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United States Department of Agriculture

Agricultural Research Service


item Greenwald, R - UNIFORMED SERVICES, MD
item Nguyen, Diep - UNIFORMED SERVICES, MD
item Finklelman, Fred - UN CINCINNATI, OH
item Linsley, Peter - BRISTOL-MYER, SEATTLE, WA
item Sharpe, Arlene - BRIGHAM & WOMENS HOSP, MA
item Urban, Joseph
item Gause, William - USUHS, BETHESDA, MD

Submitted to: Journal of Immunology
Publication Type: Peer Reviewed Journal
Publication Acceptance Date: October 12, 1997
Publication Date: N/A

Interpretive Summary: The interaction between a parasite and the immune system of the host that it infects can lead to resistance or susceptibility. Knowledge of how these two distinct outcomes are regulated by the host is important in the design of effective strategies to control infectious diseases of humans and livestock. The current study demonstrates that worm parasites stimulate a strong and characteristic response that leads to an effective immunity whe cells that bear particular cell surface molecules are activated. A particular pattern of molecular interaction is required in order for the complete set of host immune responses to be effectively activated. This information is relevant to researchers that are interested in producing vaccines against worm parasites for the control of the level and intensity of the infection. This observation is unique because it shows for the first time that worms induce a pattern of cell surface molecular interactions that is not the same as that required by isolated proteins that are often used to immunize against the parasite. This observation suggests that new stimulators of the immune system must accompany vaccination with isolated proteins if the response is to be effective against the worm infection.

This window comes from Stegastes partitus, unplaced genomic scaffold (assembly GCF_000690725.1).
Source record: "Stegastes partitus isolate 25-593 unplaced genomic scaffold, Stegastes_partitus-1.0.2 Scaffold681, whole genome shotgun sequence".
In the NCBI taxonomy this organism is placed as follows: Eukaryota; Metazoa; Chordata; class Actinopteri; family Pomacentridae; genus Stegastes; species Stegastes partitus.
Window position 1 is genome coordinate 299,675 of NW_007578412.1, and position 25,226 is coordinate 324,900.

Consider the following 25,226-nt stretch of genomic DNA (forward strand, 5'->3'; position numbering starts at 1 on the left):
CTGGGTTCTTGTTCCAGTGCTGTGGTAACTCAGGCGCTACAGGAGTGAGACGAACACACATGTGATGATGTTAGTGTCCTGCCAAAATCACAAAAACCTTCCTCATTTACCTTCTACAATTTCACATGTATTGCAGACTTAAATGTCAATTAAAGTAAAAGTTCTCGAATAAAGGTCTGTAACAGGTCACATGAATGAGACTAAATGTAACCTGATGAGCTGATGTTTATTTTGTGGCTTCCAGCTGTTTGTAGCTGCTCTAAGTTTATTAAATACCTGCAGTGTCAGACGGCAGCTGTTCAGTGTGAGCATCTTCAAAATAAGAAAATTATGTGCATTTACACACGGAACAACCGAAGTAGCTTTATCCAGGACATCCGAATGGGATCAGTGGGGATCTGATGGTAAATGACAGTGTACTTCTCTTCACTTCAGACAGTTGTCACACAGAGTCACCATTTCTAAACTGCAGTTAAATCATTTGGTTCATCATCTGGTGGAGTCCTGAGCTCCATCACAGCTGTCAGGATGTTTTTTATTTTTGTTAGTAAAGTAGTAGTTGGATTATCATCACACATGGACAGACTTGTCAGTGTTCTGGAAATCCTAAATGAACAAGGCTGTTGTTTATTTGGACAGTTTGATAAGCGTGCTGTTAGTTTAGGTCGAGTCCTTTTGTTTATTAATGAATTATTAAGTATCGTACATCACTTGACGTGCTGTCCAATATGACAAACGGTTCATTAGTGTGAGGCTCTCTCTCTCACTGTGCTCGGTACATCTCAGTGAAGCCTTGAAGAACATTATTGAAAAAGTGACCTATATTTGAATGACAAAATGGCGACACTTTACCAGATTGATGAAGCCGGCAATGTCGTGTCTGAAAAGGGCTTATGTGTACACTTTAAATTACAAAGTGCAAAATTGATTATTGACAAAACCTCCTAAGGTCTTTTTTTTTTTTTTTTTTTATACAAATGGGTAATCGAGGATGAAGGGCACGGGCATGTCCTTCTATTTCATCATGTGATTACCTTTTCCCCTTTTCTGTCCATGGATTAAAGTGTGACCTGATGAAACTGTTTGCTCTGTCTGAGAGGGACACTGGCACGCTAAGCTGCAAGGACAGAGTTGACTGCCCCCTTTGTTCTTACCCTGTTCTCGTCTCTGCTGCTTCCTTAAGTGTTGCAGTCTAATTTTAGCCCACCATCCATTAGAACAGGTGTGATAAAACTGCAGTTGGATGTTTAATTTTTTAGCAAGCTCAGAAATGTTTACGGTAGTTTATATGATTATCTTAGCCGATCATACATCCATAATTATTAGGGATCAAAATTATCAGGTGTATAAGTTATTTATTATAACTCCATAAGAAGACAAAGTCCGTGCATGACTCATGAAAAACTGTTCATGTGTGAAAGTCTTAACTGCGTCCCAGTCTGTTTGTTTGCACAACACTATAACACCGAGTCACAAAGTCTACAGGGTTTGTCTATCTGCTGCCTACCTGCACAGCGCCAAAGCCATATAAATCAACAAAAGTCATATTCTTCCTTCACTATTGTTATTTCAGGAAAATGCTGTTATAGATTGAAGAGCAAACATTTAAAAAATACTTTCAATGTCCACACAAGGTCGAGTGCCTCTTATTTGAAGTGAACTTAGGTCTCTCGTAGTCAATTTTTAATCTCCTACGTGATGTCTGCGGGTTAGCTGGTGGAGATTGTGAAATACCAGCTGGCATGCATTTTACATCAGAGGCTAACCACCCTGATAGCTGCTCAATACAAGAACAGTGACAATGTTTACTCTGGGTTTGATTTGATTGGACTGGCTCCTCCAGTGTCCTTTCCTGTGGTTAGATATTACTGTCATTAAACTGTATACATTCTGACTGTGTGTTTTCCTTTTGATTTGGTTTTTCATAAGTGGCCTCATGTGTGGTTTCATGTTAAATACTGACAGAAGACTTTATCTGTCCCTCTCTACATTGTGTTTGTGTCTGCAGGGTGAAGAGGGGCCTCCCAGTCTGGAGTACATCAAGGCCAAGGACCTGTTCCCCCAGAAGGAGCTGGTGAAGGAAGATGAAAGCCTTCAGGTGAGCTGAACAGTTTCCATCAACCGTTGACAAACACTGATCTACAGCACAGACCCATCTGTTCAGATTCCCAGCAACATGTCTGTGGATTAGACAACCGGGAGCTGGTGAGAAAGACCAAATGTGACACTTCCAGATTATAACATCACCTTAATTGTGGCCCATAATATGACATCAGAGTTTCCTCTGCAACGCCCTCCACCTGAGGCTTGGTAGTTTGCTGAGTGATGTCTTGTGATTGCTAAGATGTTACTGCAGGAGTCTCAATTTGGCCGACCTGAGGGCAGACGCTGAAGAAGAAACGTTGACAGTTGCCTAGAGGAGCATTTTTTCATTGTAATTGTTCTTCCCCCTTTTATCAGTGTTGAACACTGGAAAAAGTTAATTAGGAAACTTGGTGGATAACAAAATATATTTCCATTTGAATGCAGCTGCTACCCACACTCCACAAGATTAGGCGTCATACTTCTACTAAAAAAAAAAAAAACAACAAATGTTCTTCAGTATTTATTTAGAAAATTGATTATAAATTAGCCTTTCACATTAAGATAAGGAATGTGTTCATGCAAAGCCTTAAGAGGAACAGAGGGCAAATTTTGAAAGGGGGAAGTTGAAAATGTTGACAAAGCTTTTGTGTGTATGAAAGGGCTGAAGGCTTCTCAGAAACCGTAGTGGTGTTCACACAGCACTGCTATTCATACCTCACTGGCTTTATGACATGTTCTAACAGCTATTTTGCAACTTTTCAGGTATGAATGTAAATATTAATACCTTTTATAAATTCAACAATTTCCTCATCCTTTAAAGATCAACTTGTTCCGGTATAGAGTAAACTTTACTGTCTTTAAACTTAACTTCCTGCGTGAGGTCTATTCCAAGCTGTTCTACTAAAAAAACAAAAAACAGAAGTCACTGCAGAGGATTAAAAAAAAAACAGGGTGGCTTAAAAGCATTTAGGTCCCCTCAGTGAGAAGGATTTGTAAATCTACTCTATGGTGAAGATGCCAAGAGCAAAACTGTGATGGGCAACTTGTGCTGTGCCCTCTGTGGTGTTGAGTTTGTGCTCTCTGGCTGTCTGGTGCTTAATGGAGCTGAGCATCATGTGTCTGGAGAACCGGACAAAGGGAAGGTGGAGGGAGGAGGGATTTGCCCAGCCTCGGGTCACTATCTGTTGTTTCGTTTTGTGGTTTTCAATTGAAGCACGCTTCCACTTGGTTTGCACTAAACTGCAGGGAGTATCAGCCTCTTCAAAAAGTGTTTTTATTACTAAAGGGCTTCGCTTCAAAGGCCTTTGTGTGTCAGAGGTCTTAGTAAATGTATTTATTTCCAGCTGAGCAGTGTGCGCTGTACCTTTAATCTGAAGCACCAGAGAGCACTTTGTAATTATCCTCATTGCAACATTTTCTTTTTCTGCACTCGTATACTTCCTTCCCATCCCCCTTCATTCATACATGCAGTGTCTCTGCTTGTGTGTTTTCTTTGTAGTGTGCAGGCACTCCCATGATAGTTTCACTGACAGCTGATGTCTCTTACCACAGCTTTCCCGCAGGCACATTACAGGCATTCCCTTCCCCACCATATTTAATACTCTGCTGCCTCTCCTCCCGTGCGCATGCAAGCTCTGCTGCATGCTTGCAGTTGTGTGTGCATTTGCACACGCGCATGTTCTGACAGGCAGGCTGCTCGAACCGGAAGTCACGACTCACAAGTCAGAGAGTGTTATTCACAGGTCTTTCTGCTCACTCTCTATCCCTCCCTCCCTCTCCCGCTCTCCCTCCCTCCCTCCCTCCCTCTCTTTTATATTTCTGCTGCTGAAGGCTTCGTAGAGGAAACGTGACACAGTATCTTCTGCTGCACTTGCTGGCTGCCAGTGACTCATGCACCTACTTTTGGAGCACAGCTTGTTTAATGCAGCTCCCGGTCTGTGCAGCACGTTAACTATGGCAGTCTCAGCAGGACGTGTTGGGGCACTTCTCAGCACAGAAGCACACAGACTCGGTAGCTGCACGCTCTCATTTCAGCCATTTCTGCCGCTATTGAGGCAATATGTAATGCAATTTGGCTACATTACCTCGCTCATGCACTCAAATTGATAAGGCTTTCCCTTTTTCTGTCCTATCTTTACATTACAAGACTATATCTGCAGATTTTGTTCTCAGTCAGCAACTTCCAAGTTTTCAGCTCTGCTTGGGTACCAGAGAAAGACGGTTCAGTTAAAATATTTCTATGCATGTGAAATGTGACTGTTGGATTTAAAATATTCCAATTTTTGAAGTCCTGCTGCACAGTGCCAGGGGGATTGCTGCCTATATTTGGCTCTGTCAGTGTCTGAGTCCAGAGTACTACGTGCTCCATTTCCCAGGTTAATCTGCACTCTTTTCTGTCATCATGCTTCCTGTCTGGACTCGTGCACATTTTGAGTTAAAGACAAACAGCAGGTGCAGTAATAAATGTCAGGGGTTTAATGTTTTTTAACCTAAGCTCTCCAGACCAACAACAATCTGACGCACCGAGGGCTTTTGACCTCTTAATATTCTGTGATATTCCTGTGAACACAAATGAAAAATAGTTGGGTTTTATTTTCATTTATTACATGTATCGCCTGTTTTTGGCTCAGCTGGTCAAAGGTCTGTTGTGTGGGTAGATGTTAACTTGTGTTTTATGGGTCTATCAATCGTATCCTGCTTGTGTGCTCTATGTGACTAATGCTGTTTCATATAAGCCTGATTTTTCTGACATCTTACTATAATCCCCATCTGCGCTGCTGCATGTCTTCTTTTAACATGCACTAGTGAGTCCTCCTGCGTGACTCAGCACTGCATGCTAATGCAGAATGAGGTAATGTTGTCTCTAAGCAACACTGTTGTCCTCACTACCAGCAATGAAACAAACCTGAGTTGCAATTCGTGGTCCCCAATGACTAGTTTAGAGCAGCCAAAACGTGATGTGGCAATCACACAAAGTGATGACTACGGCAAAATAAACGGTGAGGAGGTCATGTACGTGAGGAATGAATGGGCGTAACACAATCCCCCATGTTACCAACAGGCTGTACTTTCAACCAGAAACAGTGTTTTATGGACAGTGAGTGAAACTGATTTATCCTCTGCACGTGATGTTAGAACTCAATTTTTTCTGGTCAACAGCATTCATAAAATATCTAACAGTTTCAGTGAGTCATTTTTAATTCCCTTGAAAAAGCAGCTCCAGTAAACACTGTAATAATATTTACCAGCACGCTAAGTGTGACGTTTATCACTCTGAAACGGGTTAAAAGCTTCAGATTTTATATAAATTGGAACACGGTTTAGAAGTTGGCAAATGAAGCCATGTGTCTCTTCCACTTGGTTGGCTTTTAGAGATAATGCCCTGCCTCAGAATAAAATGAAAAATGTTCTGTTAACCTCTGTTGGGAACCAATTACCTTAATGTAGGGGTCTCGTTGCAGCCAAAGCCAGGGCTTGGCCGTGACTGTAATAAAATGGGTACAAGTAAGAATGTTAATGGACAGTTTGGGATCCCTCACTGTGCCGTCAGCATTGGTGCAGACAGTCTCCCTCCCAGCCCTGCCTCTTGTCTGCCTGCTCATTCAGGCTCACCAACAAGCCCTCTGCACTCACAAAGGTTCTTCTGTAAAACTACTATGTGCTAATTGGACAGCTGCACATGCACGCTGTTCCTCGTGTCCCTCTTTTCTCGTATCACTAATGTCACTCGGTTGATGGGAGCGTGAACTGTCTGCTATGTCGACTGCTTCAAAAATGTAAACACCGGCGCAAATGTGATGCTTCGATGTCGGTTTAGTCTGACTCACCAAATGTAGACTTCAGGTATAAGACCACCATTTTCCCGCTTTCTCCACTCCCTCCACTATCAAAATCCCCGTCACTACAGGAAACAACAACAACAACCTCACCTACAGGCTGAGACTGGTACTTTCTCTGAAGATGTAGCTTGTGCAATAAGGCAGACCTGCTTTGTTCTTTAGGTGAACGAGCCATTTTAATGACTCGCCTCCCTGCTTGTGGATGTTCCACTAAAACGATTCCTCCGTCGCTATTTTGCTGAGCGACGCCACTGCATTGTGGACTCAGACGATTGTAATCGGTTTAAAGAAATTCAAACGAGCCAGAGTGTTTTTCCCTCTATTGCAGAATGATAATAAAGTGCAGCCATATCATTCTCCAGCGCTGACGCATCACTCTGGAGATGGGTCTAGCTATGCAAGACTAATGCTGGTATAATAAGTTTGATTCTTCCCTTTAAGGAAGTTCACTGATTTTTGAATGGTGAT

Technical Abstract: The T-dependent immune response requires B7-ligand interactions for the development of humoral immunity and the associated germinal center (GC) reaction, which is the in vivo site of T:B cell interactions leading to the production of high affinity antibodies and memory. However, the requirements of B7-1/B7-2 and CD28/CTLA-4 for GC formation remain unclear. Few studies have examined the role of these individual molecules in the development of infectious disease. We observed that GC formation and elevated serum IgG1 levels are comparable to wild-type mice in B7-1, B7-2 and CD28-deficient mice following oral infection with Heligomosomoides polygyrus (Hp). Administration of anti-B7-1 antibody to Hp-inoculated B7- 2-/- mice or administration of CTLA-4Ig to Hp-inoculated CD28-/- mice blocks elevations in serum IgG1 levels and GC formation. Thus, there is an obligatory requirement for either B7-1 and a ligand other than CD28 can provide the required B7-dependent costimulatory signals leading to antibod secretion and GC formation during a Th2 mucosal immune response to a pathogen.

Last Modified: 8/25/2016
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